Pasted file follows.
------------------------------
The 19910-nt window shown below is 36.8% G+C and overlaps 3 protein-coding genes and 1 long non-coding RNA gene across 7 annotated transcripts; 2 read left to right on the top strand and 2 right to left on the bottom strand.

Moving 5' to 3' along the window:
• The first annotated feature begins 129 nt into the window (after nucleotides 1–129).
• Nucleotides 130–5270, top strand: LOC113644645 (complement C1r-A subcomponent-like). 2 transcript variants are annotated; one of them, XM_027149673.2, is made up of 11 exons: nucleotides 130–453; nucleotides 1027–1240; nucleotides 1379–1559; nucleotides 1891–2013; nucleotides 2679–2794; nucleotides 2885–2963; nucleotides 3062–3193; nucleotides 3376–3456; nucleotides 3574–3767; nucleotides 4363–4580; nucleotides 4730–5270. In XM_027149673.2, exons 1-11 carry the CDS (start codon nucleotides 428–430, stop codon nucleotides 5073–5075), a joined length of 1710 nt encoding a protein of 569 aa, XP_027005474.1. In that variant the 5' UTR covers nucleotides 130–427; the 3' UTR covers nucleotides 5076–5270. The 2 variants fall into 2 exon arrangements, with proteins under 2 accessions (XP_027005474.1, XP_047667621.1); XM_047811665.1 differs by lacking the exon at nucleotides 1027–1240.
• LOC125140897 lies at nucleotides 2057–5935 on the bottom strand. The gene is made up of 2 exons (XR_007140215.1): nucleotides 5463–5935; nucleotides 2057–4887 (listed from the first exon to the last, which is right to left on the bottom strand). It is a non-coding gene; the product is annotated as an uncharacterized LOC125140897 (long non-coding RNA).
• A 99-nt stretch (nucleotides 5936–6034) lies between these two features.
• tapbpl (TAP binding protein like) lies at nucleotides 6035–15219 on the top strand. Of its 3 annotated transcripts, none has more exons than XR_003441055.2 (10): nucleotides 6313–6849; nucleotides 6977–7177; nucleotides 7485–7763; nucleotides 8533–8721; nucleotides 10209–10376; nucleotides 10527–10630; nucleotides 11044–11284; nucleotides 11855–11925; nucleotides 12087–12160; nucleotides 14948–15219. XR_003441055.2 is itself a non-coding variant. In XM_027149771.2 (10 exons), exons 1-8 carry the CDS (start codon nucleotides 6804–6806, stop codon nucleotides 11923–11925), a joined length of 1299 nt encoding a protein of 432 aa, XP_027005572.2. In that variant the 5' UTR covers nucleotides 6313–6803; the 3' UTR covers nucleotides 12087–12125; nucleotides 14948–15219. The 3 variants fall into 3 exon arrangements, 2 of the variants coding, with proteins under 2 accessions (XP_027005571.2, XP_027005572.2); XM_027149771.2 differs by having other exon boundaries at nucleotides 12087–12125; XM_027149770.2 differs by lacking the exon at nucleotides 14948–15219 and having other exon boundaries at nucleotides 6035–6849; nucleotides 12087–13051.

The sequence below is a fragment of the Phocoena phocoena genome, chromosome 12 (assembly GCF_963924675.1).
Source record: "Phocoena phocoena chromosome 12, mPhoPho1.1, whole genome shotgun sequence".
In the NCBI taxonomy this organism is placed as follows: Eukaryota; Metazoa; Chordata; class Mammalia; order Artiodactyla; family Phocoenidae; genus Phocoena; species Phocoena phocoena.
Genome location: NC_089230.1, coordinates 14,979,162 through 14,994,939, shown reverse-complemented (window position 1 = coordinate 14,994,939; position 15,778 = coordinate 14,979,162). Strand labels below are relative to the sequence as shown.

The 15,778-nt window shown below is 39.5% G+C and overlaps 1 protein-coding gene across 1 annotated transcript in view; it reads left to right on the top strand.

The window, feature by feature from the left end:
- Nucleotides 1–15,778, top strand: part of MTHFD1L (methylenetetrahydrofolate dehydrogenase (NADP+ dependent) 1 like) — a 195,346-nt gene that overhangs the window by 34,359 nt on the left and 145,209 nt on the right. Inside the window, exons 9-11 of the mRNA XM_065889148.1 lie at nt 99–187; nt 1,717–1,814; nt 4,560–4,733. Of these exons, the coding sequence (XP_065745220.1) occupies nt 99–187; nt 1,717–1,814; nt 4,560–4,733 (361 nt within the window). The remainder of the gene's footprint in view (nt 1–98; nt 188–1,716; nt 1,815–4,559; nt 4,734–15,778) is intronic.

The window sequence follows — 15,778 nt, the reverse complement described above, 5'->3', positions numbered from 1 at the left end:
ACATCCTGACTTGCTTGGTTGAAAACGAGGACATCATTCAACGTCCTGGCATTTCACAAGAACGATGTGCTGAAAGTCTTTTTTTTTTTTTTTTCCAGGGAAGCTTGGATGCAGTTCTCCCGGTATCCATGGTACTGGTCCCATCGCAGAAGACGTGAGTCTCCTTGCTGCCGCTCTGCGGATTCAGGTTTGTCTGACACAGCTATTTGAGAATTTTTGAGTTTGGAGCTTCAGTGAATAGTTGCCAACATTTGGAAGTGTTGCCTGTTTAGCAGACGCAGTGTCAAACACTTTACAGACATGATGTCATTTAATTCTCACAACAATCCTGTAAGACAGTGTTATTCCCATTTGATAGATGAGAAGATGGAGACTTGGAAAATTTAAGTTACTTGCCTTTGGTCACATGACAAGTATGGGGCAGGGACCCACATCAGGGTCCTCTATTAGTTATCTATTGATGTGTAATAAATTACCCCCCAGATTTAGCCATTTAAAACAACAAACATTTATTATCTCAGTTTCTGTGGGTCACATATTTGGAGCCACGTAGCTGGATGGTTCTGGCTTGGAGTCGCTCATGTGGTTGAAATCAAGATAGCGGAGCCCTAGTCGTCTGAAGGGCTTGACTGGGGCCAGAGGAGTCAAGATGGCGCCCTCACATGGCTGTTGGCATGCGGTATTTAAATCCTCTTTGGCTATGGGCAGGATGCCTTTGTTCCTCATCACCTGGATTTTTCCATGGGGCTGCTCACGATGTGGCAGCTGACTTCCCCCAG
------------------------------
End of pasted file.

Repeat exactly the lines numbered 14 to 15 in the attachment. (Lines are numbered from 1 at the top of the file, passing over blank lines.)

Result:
- Nucleotides 1–15,778, top strand: part of MTHFD1L (methylenetetrahydrofolate dehydrogenase (NADP+ dependent) 1 like) — a 195,346-nt gene that overhangs the window by 34,359 nt on the left and 145,209 nt on the right. Inside the window, exons 9-11 of the mRNA XM_065889148.1 lie at nt 99–187; nt 1,717–1,814; nt 4,560–4,733. Of these exons, the coding sequence (XP_065745220.1) occupies nt 99–187; nt 1,717–1,814; nt 4,560–4,733 (361 nt within the window). The remainder of the gene's footprint in view (nt 1–98; nt 188–1,716; nt 1,815–4,559; nt 4,734–15,778) is intronic.

The window sequence follows — 15,778 nt, the reverse complement described above, 5'->3', positions numbered from 1 at the left end: